Changing careers into becoming a UX designer?
Stand out from others in your job search by fixing your LinkedIn profile.
There are multiple ways to update your LinkedIn for UX Design:
You need to be clear about what career you want.
For example, if you want to work for a big company, your LinkedIn profile would look a bit different than if you want to work at a startup.
Startups usually prefer generalists - people who know how to do multiple different things. A UX designer at a startup may have to do UX research, UX design, and UI design.
On the other hand, a UX designer at a bigger company may be a specialist and focus on only one aspect of design, like interaction design.
So before you start changing your LinkedIn profile, be clear on what kind of career you want so you can optimize for that.
You can check out this article from our friends at Art of Smart to learn more about whether UX Design is a field you'd like.
Now, let’s get started!
Ever heard the phrase “dress for the job you want, not the job you have?”
A similar principle applies to your LinkedIn headline.
For example, if you’re a student, you shouldn’t just write “student” in your LinkedIn headline. Instead, use words from your target industry and include any organizations or clubs you’ve volunteered with. You could write you’re a “self-taught UX design student” and mention what opportunities you are seeking.
If you have more experience, try including the impact you’ve had. For example, you could mention you’ve impacted X number of people through X events, presentations, or speeches.
Don’t delete all your non-design experience from LinkedIn - reword them instead.
This ensures you won’t have to start from scratch. Reword your experience to show recruiters you’re already familiar with design concepts, and have design experience in previous jobs.
Not sure how to reword your experience? Here’s a step-by-step guide.
You’ll need to understand UX design terms to use them to describe your work experience.
Get started by learning the basic terms and how to use them here.
By knowing how to use UX design vocabulary, you’ll show recruiters you’re already experienced in thinking like a UX designer - even if your job title doesn’t reflect that.
Now that you understand how to use UX design terms, start using them to describe your previous work experience.
If you’ve engaged with users or customers, you will have used UX design in your work.
If you’ve worked on building or promoting a product or service, you will have used UX design in your work.
Take a look at your existing experience, and brainstorm how they could be reworded to incorporate UX design vocabulary.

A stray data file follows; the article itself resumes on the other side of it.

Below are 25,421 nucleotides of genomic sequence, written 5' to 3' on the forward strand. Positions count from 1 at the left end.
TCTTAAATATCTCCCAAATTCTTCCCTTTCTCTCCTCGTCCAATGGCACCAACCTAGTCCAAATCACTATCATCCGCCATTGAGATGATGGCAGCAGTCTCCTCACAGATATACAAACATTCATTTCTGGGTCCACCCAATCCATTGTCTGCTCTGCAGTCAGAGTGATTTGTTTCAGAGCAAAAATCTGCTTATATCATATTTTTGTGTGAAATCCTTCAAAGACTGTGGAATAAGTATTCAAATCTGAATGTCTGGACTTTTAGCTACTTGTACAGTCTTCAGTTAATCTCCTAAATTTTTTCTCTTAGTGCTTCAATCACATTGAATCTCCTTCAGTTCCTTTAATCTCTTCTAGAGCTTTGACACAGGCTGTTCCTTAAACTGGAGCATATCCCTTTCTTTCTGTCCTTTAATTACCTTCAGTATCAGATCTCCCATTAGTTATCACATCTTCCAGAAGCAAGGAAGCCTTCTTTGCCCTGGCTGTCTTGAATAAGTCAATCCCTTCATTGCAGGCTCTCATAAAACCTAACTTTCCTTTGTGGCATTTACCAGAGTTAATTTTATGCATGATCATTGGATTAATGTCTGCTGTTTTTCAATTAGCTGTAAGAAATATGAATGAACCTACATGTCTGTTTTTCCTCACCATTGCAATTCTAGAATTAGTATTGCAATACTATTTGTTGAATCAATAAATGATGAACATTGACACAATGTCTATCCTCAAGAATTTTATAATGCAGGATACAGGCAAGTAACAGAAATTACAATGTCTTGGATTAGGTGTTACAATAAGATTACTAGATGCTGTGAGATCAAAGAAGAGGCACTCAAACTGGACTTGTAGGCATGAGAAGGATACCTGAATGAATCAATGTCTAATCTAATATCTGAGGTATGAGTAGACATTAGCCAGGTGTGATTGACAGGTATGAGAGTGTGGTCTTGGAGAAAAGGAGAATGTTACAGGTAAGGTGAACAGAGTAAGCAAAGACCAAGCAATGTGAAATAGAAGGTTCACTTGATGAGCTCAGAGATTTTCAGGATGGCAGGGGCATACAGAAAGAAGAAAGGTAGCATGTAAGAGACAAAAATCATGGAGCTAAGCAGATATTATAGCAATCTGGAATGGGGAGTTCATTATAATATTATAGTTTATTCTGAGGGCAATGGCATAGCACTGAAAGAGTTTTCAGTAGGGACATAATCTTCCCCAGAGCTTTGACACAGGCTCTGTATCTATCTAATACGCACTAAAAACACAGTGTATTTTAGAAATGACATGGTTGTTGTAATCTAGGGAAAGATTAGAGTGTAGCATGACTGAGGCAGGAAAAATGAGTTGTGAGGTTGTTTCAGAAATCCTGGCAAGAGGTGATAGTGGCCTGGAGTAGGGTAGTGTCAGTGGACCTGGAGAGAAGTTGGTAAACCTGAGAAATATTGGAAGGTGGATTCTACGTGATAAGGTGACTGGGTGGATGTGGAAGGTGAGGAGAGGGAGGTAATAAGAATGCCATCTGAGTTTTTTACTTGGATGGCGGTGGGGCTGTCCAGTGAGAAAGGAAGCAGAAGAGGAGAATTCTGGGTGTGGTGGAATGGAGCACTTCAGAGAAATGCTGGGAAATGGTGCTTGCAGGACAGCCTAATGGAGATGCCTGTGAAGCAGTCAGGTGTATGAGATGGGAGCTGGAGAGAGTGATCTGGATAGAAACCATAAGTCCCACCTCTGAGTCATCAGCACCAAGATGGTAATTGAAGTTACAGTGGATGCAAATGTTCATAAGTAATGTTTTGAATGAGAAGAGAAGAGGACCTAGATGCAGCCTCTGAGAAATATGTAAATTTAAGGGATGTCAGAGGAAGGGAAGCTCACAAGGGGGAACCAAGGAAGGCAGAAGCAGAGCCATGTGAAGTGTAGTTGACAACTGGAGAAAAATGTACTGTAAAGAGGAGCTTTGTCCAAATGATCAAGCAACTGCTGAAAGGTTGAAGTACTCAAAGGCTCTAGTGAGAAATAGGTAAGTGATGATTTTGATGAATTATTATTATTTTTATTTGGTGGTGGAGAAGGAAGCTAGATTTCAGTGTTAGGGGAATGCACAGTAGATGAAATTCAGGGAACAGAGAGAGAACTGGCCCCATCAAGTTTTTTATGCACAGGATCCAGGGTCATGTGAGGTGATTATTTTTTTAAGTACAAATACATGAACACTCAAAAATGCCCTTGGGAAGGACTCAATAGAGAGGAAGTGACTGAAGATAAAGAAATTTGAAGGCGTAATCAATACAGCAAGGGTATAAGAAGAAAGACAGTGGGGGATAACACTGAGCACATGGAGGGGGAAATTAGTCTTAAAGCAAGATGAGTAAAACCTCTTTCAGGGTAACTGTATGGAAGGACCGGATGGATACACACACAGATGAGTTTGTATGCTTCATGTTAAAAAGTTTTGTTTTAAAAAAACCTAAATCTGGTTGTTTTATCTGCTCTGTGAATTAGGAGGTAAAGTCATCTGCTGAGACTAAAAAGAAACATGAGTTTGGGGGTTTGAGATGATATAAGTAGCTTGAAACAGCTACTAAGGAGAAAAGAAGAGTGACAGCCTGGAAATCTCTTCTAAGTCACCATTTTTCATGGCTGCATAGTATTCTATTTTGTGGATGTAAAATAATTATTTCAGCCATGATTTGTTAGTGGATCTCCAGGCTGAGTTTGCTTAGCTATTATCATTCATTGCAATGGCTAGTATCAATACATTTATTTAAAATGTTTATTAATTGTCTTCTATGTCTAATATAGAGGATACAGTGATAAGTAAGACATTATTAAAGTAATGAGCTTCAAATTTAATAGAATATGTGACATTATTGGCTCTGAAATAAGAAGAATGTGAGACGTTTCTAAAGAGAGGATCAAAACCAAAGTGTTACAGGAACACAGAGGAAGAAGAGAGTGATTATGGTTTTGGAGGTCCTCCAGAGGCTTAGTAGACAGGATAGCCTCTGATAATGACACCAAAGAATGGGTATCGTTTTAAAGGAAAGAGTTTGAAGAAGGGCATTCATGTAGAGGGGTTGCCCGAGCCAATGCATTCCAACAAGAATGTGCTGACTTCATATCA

Not sure how?
Here are a few examples.
As a social media marketer, some of your tasks include engaging with your target audience on social media platforms, analyzing insight reports, and content creation. All of this can be reworded in UX design terms.
So rephrasing your experience could look something like this:
I engaged with target users on multiple social media platforms to identify their needs, using data-informed decisions to iterate on solutions.
If you want to get more detailed with it, you could mention user personas, A/B testing, market research, and more.
As a secretary or administrative assistant, your user would be your boss. Some of your tasks include preparing reports with a clear table of contents and scheduling appointments.
Reword some of these tasks:
Now, your experience looks like this:
I used information architecture to present data in multiple reports, bringing value to users. I also communicated with multiple stakeholders to achieve our goals.
Now that you’ve reworded your work experience and updated your LinkedIn profile accordingly, it’s time to update the rest of your profile.
LinkedIn allows you to list your skills and have others endorse you.
The skills section is important because recruiters can search for profiles based on the skills and other keywords on your LinkedIn profile.
According to LinkedIn, profiles with 5 or more skills get messaged by recruiters 33 times more than others.
To decide which skills to add to your profile, look through a few job postings in your target industry and see what skills they list.
Usually, for UX designers, top soft skills include:
More technical skills include:
You can also include web development, coding, visual / UI / graphic design, leadership, and more, because it can show you’re a well-rounded person with many talents. However, these skills are not mandatory to include.
Remember to ask friends to endorse you for the skills you list on your profile - it can boost confidence in your abilities.
Another thing that shows off your experience to recruiters and hiring managers are certifications.
By including certifications on your profile, not only are you showing off what you’ve learned, but you’re also showing that you’re an independent learner.
As a bonus, most certifications require you to complete a few projects, which you can then make LinkedIn posts about to show off your experience.
If you’re not sure where to get started, we recommend checking out our UX Design program. You’ll end the program with a portfolio of work, and you get a 100% refund if you finish the program. It’s a low-barrier and affordable way to get experience and learn at the same time.
Now that your LinkedIn profile is updated, start engaging with other designers on it!
LinkedIn has groups for UX Designers where you can seek advice and network. You can also follow and connect with other UX designers to continue learning from them.
We help you learn and get experience so you can get hired.
To make learning more affordable, we offer a full refund for our programs once you complete them. You’ll also end the program with a portfolio of work that you can show off to recruiters.